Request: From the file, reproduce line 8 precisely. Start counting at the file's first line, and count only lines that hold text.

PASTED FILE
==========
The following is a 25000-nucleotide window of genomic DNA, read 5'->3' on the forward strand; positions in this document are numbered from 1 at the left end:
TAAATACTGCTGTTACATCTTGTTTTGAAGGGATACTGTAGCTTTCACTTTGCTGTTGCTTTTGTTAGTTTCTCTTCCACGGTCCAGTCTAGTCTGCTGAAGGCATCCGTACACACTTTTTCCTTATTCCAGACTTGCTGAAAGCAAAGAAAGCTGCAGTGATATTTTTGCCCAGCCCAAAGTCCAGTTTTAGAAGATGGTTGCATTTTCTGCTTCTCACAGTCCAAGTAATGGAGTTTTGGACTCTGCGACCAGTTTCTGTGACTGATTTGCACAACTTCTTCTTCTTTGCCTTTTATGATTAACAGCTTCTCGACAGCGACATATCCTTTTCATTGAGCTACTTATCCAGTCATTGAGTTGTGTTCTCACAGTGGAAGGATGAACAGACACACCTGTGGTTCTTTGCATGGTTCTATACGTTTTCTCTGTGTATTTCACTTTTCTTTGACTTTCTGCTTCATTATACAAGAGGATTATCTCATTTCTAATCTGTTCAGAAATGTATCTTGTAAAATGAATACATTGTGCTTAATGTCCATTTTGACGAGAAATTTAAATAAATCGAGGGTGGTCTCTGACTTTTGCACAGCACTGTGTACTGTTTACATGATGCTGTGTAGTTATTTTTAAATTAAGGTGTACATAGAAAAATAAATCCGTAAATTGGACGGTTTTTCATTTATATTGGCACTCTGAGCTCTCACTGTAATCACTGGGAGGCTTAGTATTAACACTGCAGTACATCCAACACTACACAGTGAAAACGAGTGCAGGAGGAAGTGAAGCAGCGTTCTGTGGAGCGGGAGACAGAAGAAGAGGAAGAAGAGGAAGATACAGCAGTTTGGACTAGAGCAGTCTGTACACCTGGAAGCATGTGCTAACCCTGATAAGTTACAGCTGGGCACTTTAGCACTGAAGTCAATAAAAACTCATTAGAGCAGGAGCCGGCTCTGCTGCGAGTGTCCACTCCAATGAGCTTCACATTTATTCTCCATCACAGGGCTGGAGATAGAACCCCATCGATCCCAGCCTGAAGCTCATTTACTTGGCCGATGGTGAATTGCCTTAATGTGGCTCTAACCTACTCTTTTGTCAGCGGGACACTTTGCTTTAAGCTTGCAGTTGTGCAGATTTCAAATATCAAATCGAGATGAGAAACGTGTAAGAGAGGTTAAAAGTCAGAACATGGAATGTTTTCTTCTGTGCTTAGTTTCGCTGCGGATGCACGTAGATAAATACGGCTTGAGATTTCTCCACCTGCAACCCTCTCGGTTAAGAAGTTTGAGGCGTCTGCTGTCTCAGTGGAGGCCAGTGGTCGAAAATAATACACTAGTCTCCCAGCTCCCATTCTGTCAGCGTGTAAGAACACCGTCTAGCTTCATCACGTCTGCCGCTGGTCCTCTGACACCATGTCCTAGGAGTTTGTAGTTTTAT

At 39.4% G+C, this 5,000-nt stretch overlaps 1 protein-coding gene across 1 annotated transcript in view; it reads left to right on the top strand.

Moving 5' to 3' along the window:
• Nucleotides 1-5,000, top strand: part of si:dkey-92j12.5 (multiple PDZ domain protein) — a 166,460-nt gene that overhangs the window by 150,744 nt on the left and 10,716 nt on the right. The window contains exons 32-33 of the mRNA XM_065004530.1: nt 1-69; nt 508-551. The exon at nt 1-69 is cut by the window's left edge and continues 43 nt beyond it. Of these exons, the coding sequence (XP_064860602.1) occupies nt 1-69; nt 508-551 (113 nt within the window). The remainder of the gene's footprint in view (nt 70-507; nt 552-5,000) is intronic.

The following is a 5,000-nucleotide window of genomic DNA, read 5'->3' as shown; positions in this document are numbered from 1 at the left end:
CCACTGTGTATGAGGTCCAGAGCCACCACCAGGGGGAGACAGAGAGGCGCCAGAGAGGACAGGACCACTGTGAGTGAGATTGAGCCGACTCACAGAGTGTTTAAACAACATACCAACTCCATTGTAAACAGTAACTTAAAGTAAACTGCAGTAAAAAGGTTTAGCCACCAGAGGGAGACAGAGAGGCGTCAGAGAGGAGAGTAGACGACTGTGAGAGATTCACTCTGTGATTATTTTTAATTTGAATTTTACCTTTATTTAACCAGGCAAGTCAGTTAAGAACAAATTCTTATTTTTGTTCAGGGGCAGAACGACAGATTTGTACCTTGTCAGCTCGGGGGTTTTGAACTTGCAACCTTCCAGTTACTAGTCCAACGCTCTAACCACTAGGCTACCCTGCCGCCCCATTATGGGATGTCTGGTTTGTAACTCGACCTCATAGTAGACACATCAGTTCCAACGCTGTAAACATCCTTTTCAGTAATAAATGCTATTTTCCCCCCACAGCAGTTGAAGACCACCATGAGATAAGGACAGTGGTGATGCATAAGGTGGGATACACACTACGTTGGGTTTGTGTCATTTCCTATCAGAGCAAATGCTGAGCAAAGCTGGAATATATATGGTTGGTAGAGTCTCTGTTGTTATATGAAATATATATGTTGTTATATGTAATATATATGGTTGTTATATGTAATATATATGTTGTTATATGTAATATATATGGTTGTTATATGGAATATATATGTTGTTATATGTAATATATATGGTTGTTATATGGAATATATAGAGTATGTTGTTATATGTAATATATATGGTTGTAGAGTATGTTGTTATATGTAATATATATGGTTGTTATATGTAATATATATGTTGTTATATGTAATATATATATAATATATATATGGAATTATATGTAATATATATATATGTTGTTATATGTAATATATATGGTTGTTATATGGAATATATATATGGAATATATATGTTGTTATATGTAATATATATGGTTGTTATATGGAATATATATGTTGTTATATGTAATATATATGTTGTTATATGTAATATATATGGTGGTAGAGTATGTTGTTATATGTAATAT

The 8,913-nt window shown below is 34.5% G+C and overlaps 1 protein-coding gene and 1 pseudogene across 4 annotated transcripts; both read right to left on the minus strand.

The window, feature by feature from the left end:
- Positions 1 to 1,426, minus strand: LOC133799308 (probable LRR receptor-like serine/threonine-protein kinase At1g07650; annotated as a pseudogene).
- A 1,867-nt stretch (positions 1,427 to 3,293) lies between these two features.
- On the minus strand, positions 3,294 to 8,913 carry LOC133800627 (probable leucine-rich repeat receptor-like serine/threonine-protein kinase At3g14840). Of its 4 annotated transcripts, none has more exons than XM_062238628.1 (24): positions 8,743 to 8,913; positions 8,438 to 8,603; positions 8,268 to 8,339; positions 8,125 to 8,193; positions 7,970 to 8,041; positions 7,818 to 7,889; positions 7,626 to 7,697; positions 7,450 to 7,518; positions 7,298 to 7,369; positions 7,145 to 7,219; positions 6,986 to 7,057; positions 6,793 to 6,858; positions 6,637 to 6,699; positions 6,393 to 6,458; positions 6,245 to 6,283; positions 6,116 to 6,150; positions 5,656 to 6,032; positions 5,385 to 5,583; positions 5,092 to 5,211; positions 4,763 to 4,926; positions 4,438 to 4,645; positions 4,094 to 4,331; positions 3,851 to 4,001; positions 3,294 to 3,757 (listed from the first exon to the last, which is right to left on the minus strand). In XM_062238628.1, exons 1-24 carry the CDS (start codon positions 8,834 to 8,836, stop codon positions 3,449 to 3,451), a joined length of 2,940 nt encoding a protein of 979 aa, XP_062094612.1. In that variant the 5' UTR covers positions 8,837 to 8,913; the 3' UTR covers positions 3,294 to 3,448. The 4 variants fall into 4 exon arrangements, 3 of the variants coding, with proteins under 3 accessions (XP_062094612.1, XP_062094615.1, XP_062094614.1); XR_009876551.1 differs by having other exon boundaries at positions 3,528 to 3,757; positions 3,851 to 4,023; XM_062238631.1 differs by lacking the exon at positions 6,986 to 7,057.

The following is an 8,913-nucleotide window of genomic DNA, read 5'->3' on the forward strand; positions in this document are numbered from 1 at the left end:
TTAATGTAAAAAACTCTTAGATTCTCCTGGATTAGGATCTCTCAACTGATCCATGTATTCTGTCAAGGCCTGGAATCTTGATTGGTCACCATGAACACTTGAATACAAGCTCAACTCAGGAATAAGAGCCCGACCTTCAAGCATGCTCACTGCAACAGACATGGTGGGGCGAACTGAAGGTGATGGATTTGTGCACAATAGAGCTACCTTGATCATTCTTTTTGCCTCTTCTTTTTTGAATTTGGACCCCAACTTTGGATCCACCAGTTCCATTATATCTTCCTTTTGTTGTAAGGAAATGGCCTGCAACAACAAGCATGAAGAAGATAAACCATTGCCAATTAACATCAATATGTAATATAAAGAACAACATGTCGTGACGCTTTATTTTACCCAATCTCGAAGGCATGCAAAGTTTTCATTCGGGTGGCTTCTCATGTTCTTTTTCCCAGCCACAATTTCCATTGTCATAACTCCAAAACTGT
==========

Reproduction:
The 8,913-nt window shown below is 34.5% G+C and overlaps 1 protein-coding gene and 1 pseudogene across 4 annotated transcripts; both read right to left on the minus strand.